Blood Cancers

Current Projects
Pavan Bachireddy, MD

Patients with relapsed blood cancers after allogeneic stem cell transplant are often treated with donor lymphocyte infusion (DLI), a type of immunotherapy that boosts the anti-tumor response and aims to induce cancer remission. The success of DLI varies from patient to patient. Dr. Bachireddy aims to investigate the determinants of DLI success and failure by studying the leukemic and immune cells during response to immunotherapy. Careful study of successful anti-tumor immune responses may reveal insights into tumor-immune interactions that may be relevant to predicting patient response to novel immunotherapies in other tumors.

Project title: "Coevolution of tumor and T cell heterogeneity following immunotherapy"
Institution: Dana-Farber Cancer Institute
Award Program: Physician-Scientist
Sponsor(s) / Mentor(s): Catherine J. Wu, MD
Cancer Type: Blood
Research Area: Tumor Immunology
Robert L. Bowman, PhD

Dr. Bowman focuses on acute myeloid leukemia (AML), which can be characterized by successive development of genetic mutations. While some mutations are found in nearly every cell of the disease, others are found in sub-populations and are thought to arise at later stages of disease development. It remains unclear if these late mutations are necessary for leukemic progression and are actionable therapeutic targets. He aims to develop models to test the oncogenic dependency of one of the most commonly mutated genes in AML, FLT3. Further models will be developed to understand the role of mutation order in disease development.

Project title: "Interrogating the subclonal architecture and functional contributions of mutation order in FLT3-ITD mutant AML"
Institution: Memorial Sloan Kettering Cancer Center
Award Program: Sohn Fellow
Sponsor(s) / Mentor(s): Ross L. Levine, MD
Cancer Type: Blood, Pediatric
Research Area: Animal Models/Mouse Models
Jessie A. Brown, PhD

Dr. Brown studies acute lymphoblastic leukemia (ALL), an aggressive leukemia and one of the most common malignancies in children and adolescents. Despite significant progress, relapse is associated with high rates of drug resistance and poor prognosis. As a result, relapsed ALL is the leading cause of cancer-related death in children. Dr. Brown will use large-scale genetic (DNA) and transcriptomic (RNA) data and leukemia animal models to dissect how a small number of ALL cells are able to escape the cytotoxic effects of chemotherapy. These cells then undergo genetic and epigenetic changes that allow them to generate resistance to chemotherapy and proliferate, causing relapse of this devastating childhood disease. Understanding this process may lead to novel therapeutic approaches for relapsed ALL.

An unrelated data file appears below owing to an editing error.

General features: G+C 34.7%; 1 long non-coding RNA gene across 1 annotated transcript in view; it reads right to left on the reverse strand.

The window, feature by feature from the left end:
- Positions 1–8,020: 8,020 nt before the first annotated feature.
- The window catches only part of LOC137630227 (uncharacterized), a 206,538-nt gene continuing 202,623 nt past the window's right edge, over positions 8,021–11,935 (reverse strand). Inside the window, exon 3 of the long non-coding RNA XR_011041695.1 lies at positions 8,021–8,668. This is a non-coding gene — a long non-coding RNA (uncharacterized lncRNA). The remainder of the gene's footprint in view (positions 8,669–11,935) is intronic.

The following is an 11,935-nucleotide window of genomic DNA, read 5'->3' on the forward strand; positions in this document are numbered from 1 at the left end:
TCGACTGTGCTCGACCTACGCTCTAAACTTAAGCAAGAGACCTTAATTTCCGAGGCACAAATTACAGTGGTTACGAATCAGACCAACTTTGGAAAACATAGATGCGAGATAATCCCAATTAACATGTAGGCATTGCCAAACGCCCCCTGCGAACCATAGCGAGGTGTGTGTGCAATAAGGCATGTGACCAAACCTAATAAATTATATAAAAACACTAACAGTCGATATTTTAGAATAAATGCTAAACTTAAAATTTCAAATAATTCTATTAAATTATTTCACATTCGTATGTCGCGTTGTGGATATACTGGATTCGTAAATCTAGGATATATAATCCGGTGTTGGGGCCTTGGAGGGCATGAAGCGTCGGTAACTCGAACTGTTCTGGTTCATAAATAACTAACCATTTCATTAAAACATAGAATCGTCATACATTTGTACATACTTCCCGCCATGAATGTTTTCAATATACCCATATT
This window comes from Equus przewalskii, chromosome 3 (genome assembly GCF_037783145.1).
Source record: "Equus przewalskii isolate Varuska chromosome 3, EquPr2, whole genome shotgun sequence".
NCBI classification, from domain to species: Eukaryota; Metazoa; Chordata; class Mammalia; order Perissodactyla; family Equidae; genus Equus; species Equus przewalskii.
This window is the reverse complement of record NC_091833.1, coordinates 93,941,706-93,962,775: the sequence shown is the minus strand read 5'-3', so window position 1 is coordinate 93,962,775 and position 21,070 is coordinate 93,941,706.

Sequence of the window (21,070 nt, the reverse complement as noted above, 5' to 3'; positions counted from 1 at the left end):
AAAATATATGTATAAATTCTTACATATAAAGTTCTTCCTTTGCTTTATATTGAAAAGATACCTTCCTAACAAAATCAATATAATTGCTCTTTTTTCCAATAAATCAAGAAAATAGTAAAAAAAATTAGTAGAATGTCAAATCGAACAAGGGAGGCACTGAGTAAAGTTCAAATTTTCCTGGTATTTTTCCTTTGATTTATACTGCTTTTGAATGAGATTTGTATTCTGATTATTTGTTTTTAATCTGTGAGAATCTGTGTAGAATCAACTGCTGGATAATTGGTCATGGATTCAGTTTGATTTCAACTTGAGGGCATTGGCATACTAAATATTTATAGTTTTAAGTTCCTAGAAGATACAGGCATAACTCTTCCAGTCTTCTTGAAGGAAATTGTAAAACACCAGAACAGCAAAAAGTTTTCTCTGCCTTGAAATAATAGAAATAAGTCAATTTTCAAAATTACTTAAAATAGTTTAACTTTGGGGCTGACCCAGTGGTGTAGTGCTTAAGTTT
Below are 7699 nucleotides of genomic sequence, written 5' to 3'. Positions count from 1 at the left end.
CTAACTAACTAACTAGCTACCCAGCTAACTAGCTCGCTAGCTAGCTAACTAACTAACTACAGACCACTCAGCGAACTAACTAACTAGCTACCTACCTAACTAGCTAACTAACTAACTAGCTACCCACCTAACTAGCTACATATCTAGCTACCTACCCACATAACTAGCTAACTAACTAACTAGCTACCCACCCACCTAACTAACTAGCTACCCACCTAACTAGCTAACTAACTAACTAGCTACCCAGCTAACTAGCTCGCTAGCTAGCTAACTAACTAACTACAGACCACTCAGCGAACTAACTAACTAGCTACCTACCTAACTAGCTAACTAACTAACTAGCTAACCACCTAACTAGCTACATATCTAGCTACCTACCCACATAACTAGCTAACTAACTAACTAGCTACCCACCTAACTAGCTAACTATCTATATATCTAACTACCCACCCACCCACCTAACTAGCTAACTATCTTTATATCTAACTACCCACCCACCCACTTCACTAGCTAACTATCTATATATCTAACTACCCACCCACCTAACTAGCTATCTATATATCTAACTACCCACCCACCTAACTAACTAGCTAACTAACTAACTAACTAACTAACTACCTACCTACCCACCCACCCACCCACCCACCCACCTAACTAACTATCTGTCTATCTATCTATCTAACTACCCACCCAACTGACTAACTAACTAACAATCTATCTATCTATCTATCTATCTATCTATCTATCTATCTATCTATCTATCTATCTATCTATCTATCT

Project title: "Master regulators of drug resistance in relapsed acute lymphoblastic leukemia" 
Institution: Columbia University
Named Award: Candy and William Raveis Fellow of the Damon Runyon-Sohn Foundation Pediatric Cancer Fellowship Award
Award Program: Sohn Fellow
Sponsor(s) / Mentor(s): Adolfo A. Ferrando, MD, PhD
Cancer Type: Blood, Pediatric
Research Area: Chemoresistance
Jaehyuk Choi, MD, PhD

Cutaneous T cell lymphoma (CTCL) is an incurable cancer of the immune T cells in the skin. In advanced disease, the cells escape into the blood, the lymph nodes, and at times the visceral organs. Patients with advanced disease eventually succumb to a combination of tumor burden and disease-related immunosuppression. Dr. Choi [Doris Duke-Damon Runyon Clinical Investigator] has recently used next generation sequencing to identify gene mutations that he hypothesizes are important for CTCL pathogenesis. He will molecularly dissect how these gene mutations alter signaling pathways in CTCL, using human models and patient samples. His ultimate goal is to identify novel therapeutic strategies that selectively target CTCL cancer cells, hastening the development of a cure for this intractable disease.

Project title: "Development of novel therapeutic strategies for aggressive CTCL subtypes"
Institution: Northwestern University
Award Program: Clinical Investigator
Sponsor(s) / Mentor(s): Stephen D. Miller, PhD, and Joan Guitart, MD
Cancer Type: Blood
Research Area: Cancer Genetics
Kyle G. Daniels, PhD

Dr. Daniels aims to improve the ability of engineered T cells to kill cancer. Specifically, his goal is to understand how signaling events during T cell activation determine the therapeutic properties of activated T cells. He uses synthetic immunology techniques and computational methods to search for synthetic receptors that confer desired functions upon T cells. Ultimately, he hopes to design and create receptors that improve the ability of T cells to proliferate, persist, recruit other immune cells, and kill cancer cells.

Project title: "Controlling T cell signaling and fate choice using synthetic receptors"
Institution: University of California, San Francisco
Award Program: Fellow
Sponsor(s) / Mentor(s): Wendell Lim, PhD
Cancer Type: Blood
Research Area: Immunotherapy
Lawrence A. David, PhD